Positive BRCA Test Results Down From 2008 to 2018
Socioeconomic and regional disparities persist in the use of BRCA testing
FRIDAY, Nov. 13, 2020 (HealthDay News) -- The rate of positive BRCA test results decreased over time from 2008 to 2018, according to a study published online Nov. 5 in JAMA Network Open.
Fangjian Guo, M.D., Ph.D., from the University of Texas Medical Branch at Galveston, and colleagues analyzed data from a 10 percent random sample of women aged 65 years and older (5,533 individuals) identified from the Optum Integrated Claims-Clinical data set (2008 to 2018) to assess changes in positive BRCA test results.
Of the 5,533 women (mean age, 68.1 years) who underwent BRCA testing, the researchers found that 84.6 percent were non-Hispanic White and 34.6 percent resided in the Midwest. There was a decrease noted in positive BRCA test results, from 85.7 percent (36 of 42) in 2008 to 55.6 percent (140 of 252) in 2018 (annual percentage change, −2.55). Among women with and without breast or ovarian cancer, positive test results decreased from 83.3 percent (20 of 24) in 2008 to 61.6 percent (61 of 99) in 2018 and from 87.5 percent in 2008 (21 of 24) to 48.4 percent in 2018 (74 of 153), respectively (annual percentage change, −3.17 versus −2.49). Non-Hispanic Black women and those living in the West, South, and areas with a low percentage of college graduates, as well as those with no personal history of breast or ovarian cancer, were more likely to have positive test results.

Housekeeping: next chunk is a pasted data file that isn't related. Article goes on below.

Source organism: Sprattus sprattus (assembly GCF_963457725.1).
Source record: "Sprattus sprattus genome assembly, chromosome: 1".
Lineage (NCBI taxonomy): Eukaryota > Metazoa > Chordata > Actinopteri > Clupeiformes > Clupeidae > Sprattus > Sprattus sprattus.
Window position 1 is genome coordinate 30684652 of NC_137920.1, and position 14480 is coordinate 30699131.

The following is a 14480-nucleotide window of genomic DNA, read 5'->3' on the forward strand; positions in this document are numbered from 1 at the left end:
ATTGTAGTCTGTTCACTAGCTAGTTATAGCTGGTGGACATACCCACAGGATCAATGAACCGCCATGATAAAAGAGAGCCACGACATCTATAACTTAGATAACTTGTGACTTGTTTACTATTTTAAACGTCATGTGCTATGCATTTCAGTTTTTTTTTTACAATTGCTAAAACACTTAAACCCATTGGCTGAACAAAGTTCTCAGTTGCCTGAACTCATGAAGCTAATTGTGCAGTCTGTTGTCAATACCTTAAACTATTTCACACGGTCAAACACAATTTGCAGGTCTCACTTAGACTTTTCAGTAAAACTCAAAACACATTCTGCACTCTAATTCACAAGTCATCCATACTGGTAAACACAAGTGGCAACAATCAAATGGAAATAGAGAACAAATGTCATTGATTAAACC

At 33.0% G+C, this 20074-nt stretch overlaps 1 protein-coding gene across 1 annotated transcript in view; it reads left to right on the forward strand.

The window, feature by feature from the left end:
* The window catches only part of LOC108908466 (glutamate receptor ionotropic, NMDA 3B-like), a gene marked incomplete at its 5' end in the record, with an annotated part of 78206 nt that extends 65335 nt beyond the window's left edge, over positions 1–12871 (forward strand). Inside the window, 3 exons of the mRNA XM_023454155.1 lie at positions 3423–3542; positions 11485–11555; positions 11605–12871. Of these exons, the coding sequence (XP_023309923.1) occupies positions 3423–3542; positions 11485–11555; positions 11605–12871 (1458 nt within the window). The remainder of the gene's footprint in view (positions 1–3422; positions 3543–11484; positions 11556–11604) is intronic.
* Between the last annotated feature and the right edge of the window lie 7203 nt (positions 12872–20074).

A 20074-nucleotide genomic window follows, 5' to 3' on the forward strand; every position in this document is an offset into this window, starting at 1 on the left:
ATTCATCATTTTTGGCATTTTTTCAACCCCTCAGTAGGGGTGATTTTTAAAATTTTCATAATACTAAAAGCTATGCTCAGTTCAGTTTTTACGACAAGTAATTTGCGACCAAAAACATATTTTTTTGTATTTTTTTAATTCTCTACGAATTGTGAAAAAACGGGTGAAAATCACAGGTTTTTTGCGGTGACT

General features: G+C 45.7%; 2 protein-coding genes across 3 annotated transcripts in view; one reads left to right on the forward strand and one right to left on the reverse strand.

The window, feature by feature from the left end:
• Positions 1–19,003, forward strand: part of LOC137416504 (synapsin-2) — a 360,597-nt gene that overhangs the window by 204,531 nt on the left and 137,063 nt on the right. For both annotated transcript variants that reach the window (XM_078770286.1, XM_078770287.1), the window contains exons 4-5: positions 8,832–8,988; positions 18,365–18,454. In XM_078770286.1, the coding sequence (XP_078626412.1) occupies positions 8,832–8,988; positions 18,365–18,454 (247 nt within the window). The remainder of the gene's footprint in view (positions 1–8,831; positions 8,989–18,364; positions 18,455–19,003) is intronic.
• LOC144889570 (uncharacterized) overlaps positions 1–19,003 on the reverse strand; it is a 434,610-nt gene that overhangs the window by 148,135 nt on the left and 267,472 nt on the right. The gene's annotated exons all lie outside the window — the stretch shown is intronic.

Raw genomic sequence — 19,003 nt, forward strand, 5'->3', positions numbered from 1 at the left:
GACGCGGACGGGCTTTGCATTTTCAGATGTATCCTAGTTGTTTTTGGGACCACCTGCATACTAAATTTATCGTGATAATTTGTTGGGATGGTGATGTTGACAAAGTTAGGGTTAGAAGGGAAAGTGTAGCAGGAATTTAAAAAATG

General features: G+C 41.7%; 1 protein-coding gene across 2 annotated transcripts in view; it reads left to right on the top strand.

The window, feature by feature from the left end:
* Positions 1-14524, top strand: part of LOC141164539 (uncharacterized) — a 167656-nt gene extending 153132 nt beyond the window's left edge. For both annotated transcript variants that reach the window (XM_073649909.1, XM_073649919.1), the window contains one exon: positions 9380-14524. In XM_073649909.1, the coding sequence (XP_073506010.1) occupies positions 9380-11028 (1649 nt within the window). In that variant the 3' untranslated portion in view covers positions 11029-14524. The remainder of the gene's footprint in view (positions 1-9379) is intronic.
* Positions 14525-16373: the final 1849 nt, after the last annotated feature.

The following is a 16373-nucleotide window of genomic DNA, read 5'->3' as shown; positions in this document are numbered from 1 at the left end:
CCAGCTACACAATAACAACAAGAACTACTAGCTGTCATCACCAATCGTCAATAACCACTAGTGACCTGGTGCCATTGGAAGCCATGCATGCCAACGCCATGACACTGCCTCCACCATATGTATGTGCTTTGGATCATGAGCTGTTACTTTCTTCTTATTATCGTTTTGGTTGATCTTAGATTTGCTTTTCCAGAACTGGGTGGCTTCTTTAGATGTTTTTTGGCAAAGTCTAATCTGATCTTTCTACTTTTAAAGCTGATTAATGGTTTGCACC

"The rate of positive BRCA test results has continuously decreased, which may be partly explained by loosening of testing criteria over time," the authors write.